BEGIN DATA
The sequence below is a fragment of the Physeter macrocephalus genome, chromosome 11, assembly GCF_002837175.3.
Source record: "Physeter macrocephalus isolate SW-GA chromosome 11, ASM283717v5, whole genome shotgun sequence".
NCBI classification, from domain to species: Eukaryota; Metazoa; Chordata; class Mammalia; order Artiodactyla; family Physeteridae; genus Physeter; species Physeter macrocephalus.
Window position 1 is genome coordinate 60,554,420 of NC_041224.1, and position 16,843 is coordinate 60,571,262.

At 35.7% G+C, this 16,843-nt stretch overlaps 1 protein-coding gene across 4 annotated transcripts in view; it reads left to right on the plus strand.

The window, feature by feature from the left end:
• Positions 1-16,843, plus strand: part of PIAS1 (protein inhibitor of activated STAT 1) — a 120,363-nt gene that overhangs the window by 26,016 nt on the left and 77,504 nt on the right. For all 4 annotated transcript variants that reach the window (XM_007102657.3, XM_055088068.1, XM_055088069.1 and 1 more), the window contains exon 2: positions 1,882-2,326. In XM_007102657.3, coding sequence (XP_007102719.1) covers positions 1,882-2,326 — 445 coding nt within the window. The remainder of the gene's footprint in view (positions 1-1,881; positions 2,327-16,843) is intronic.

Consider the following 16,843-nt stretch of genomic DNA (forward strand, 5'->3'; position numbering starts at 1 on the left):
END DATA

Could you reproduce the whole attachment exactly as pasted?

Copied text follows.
The sequence below is a fragment of the Physeter macrocephalus genome, chromosome 11, assembly GCF_002837175.3.
Source record: "Physeter macrocephalus isolate SW-GA chromosome 11, ASM283717v5, whole genome shotgun sequence".
NCBI classification, from domain to species: Eukaryota; Metazoa; Chordata; class Mammalia; order Artiodactyla; family Physeteridae; genus Physeter; species Physeter macrocephalus.
Window position 1 is genome coordinate 60,554,420 of NC_041224.1, and position 16,843 is coordinate 60,571,262.

At 35.7% G+C, this 16,843-nt stretch overlaps 1 protein-coding gene across 4 annotated transcripts in view; it reads left to right on the plus strand.

The window, feature by feature from the left end:
• Positions 1-16,843, plus strand: part of PIAS1 (protein inhibitor of activated STAT 1) — a 120,363-nt gene that overhangs the window by 26,016 nt on the left and 77,504 nt on the right. For all 4 annotated transcript variants that reach the window (XM_007102657.3, XM_055088068.1, XM_055088069.1 and 1 more), the window contains exon 2: positions 1,882-2,326. In XM_007102657.3, coding sequence (XP_007102719.1) covers positions 1,882-2,326 — 445 coding nt within the window. The remainder of the gene's footprint in view (positions 1-1,881; positions 2,327-16,843) is intronic.

Consider the following 16,843-nt stretch of genomic DNA (forward strand, 5'->3'; position numbering starts at 1 on the left):